The futuristic “Repo! The Genetic Opera” hits some good notes, but never quite assembles itself into a coherent melody. I viewed “Repo!” during its advance screening at I.V. Theater last Wednesday. The film will hit theaters next Friday.

The experience of the movie can be somewhat summed up in the following manner: dystopian future + repossessions of organs + the producers of “Saw” + rock opera + Paris Hilton = “What the fuck?”

From the opening of the film, it becomes clear that you will either love it or hate it. Though it succeeds on some levels and does not quite satisfy on others, it cannot be denied that “Repo!” is one of the most aggressively original films to come out in a while.

The opening narration informs us that the future of mankind will be plagued by widespread organ failure. Out of this chaos, a company by the name of GeneCo emerges, providing the service of emergency organ replacement. There is one catch, however: If a patient is late in paying off their dues, GeneCo sends out the Repo Men to take back the replacement organ.

Nathan Wallace (Anthony Stewart Head of TV’s “Buffy the Vampire Slayer”), a.k.a. the Repo Man, has to come to terms with his violent occupation while hiding this truth from his daughter, Shiloh (Alexa Vega of “Spy Kids”). When the film is not expanding on its nightmarish vision of the future, the Repo Man’s professional life begins to conflict with his personal life in a truly tragic form.

Did I mention that all the dialogue is sung?

One of the film’s biggest problems is that it has too many things going on in it. Instead of elaborating on the many sci-fi themes the film superficially brings up, the film is content to graze over them in order to leave some room for the explosion of conflicts and musical numbers that are crammed into its 1 hr. 37 min. run time.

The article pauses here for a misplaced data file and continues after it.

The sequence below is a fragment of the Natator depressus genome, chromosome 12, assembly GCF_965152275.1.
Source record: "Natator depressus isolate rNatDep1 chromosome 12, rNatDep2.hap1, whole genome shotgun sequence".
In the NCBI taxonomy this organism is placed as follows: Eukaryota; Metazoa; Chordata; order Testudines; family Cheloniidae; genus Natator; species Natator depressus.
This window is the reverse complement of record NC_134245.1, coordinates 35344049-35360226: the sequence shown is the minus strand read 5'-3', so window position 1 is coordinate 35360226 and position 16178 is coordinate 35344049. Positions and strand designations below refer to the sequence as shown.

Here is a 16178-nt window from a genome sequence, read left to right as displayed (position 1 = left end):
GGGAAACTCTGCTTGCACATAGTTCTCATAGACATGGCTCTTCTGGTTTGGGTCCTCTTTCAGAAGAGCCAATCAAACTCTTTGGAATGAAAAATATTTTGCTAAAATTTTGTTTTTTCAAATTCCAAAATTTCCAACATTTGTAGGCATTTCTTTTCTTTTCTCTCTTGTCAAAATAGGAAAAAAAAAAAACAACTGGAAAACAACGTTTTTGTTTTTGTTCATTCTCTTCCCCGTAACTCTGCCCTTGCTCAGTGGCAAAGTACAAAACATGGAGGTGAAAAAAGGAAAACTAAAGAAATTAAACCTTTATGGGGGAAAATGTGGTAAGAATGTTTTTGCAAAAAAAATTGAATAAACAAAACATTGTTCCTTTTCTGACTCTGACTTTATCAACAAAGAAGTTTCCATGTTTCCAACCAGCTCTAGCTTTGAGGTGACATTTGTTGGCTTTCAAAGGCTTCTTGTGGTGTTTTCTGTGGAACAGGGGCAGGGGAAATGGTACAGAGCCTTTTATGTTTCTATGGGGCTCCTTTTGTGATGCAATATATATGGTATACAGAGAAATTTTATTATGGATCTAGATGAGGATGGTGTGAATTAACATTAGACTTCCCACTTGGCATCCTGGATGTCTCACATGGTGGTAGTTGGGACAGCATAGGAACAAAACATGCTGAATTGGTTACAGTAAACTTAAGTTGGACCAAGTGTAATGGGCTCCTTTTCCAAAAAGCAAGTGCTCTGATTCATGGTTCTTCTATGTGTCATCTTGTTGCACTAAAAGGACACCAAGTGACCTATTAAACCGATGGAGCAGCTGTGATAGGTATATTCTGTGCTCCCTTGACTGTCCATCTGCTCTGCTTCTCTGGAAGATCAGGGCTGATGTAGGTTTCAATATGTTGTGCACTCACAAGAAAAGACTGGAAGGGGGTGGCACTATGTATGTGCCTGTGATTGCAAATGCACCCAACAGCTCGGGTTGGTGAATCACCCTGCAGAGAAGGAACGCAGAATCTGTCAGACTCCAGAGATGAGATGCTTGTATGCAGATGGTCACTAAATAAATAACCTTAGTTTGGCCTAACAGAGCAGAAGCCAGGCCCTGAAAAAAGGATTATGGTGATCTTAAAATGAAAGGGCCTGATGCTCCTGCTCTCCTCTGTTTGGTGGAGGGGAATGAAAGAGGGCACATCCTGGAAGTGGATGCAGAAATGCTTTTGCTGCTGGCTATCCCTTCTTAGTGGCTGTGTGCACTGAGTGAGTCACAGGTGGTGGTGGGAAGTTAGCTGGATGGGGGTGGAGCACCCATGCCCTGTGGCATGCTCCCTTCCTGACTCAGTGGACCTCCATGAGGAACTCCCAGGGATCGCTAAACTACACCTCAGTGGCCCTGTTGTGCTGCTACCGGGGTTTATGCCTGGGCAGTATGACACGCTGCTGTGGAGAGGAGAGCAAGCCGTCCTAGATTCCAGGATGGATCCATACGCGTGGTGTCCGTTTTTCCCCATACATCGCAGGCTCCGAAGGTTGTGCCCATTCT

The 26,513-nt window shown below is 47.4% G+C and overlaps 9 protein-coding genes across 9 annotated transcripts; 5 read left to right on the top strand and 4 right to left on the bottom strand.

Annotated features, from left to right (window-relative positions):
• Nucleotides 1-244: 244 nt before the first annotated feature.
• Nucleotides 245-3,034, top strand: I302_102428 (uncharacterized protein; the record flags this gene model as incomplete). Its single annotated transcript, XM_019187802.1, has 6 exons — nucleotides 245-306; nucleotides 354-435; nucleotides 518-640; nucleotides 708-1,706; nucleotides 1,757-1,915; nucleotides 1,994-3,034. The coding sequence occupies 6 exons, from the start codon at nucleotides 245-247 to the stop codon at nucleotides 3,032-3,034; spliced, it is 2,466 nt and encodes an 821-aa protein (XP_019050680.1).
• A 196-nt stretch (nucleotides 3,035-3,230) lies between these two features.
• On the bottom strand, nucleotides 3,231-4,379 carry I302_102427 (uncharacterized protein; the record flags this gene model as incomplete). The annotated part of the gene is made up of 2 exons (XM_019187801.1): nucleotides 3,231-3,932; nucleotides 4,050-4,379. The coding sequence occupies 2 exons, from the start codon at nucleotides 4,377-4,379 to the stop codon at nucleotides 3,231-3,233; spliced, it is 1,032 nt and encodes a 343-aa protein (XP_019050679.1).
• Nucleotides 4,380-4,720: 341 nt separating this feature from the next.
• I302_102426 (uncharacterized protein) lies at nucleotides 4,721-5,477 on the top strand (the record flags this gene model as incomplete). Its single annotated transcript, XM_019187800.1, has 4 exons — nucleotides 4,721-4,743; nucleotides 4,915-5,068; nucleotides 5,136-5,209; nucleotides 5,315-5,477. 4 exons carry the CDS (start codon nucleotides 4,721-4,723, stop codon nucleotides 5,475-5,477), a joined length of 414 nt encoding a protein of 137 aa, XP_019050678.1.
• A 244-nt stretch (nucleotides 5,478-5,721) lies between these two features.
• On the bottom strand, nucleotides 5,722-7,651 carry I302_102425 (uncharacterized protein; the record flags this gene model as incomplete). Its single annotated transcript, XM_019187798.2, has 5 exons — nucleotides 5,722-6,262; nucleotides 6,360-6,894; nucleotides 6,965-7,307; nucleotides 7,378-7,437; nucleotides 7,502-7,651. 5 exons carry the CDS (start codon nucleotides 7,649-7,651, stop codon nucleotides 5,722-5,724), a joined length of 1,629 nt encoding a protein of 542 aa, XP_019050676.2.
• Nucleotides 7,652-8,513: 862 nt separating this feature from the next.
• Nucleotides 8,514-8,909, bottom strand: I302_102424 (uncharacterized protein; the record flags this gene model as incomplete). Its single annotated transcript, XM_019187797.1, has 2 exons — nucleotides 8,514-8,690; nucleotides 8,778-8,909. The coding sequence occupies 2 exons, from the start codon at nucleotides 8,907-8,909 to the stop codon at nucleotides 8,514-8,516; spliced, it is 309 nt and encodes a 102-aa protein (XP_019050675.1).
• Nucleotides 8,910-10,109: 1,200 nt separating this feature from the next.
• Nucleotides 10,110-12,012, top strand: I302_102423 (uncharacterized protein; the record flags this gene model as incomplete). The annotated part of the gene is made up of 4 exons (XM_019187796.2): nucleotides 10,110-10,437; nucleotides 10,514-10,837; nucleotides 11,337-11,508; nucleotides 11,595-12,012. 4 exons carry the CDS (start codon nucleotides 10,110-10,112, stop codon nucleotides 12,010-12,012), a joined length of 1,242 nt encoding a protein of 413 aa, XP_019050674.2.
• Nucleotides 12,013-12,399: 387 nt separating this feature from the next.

It is as if the creators decided to throw in disparate elements because they simply felt like it. Not that this is necessarily wrong, but this process sometimes takes center stage instead of the absurdity of the unorthodox mixture.

In addition to some awkward editing and pacing, the filmmakers fail to set a coherent tone. The audience is not quite sure whether to get into the action or to laugh at it. The viewer cannot discern whether the filmmakers made “Repo!” tongue-in-cheek.

It cannot be denied, however, that this project is a product of a labor of love of all those involved, as the Q&A session after the film made clear.

The story was originally conceived for the stage, and bringing it to the screen took a decade, after one of director Darren Lynn Bousman’s (of several of the “Saw” films) incessant attempts to pitch the project fell through. The film’s cast even worked for free, helping to create quite an expansive product from such a low budget.

While not quite a crowd pleaser, the audience for a film of this sort is definitely out there. If you care to see something original, by all means, see this movie.

And keep a look out for the film entitled “Repossession Mambo” starring Jude Law that will be released sometime next year. The premise is a little too similar for comfort.